The ‘command line’ for your life
My hypothesis is that similar to voice UIs, the ‘interface’ for a command line is not easily discoverable. Similarly, people will do a little exploration when they first use the tool and then never again. As a result, these will be tools for the ‘optimizer’ crowd. However, the optimizer crowd is a growing audience and they do have purchase power. Expert tools are not a terrible business these days.
However, I believe the optimal UI for most things is direct manipulation - accurate and immediate. Command line tools sacrifice directness for the efficiency of hotkeys. I do not believe efficiency is the most important thing to most people - but correctness and control.
End user programming
End user programming is the idea that a user should be able to write programs to do simple repetitive tasks. Apple and Google smarthome apps are probably the biggest distribution of this idea. People can write a rule that turns off the lights when they leave the house.
This space is in a tough spot since it is easier than ever to just…learn to code. The segment of people who both have a problem that programming could solve but who don’t want to learn to code is relativel small. While ‘if this then that’ is common-ish parlance, spreadsheets-like solutions remain king and ‘no code’ solutions are being created around narrower verticals (like smart homes!).
As a result, there is no mass-adopted ‘let me program behaviors across all my apps’ solution (Apple shortcuts?), and maybe that is ok.
“Desktop 2.0” (or 3.0?)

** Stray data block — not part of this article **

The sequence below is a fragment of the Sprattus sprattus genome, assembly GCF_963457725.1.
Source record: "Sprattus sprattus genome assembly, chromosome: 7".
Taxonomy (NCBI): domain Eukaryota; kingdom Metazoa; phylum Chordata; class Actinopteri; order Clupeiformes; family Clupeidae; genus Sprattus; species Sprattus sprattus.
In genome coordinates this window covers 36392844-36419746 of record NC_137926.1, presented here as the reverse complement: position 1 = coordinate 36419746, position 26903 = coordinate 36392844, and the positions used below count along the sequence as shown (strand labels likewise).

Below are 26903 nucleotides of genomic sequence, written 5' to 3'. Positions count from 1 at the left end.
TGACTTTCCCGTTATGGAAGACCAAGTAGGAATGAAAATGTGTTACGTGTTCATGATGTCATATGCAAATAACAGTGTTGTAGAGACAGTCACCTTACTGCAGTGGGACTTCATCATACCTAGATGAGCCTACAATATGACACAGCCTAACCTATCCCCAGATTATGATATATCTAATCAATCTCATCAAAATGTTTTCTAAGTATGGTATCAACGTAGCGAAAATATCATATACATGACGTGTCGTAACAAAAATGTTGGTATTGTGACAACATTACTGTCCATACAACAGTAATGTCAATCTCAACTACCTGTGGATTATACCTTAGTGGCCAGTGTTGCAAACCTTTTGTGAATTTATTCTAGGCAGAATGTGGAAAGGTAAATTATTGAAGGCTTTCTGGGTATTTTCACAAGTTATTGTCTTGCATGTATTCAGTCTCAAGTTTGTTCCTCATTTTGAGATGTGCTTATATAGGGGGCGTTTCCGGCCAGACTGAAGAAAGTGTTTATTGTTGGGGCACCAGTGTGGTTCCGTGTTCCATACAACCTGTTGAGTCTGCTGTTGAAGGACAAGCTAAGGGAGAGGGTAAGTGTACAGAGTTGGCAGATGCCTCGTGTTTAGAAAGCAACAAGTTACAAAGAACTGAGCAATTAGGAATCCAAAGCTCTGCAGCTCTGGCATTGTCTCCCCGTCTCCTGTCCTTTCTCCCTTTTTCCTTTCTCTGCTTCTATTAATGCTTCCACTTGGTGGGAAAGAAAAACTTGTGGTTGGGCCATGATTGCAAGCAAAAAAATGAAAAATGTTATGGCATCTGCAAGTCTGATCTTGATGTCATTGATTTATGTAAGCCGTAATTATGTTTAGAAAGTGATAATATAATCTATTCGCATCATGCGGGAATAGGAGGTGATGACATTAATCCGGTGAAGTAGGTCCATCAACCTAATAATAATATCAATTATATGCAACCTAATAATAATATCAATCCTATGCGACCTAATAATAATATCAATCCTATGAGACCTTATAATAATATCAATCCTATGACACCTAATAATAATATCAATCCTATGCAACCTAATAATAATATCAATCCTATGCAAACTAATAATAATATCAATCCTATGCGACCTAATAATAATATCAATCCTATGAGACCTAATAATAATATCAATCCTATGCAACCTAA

The ‘networked thought’ model popularized by Roam & Obsidian is pushing a way of linking information - not by ‘app’ or ‘folder’ but by [keyword]. What if this could be adapted to our whole desktop. Our files, web pages and emails would be linked together like Roam/Obsidian (minus all the [braces] and pound signs).
While that solution might be interesting to some, it leaves out most social interactions and information that is passively rather than actively tagged by the user.
My hypothesis is that the next iteration of the desktop will center on people instead of apps. This new OS would pull data out of apps (mobile) and files (desktop) via a global identity platform.
As Facebook moves to capture a higher percentage of people’s time while avoiding Apple’s add blockers, I see this as a big battleground of the next decade.
Summary: The future is contextual recommendations
I believe contextual recommendtions need to be build in seamlessly at the OS level to be effective, but on the outside as an independent developer, I am powerless to affect this change.
What did I learn business wise?
Find a small use case that people will pay for first.
I should have done much more diligence on finding a specific customer with a very specific need. My user group was people managers and individual contributors at startups with too many meetings. However, that group is just too broad since each individual has their own set of tools (Gsuite, Notion, MS Office…) and their team’s share information differently.
I wanted to be cross-tool but I do think there is power in saying ‘we make google docs not suck’ and building a tool around that rather than say ‘we help you manage your team’s information’.
It is impossible to charge money for Google Chrome extensions so I should have killed that idea sooner.
Last but not least: Open sourcing Kelp!
I hope the tool is useful to future people in this space. You can check it out on Github.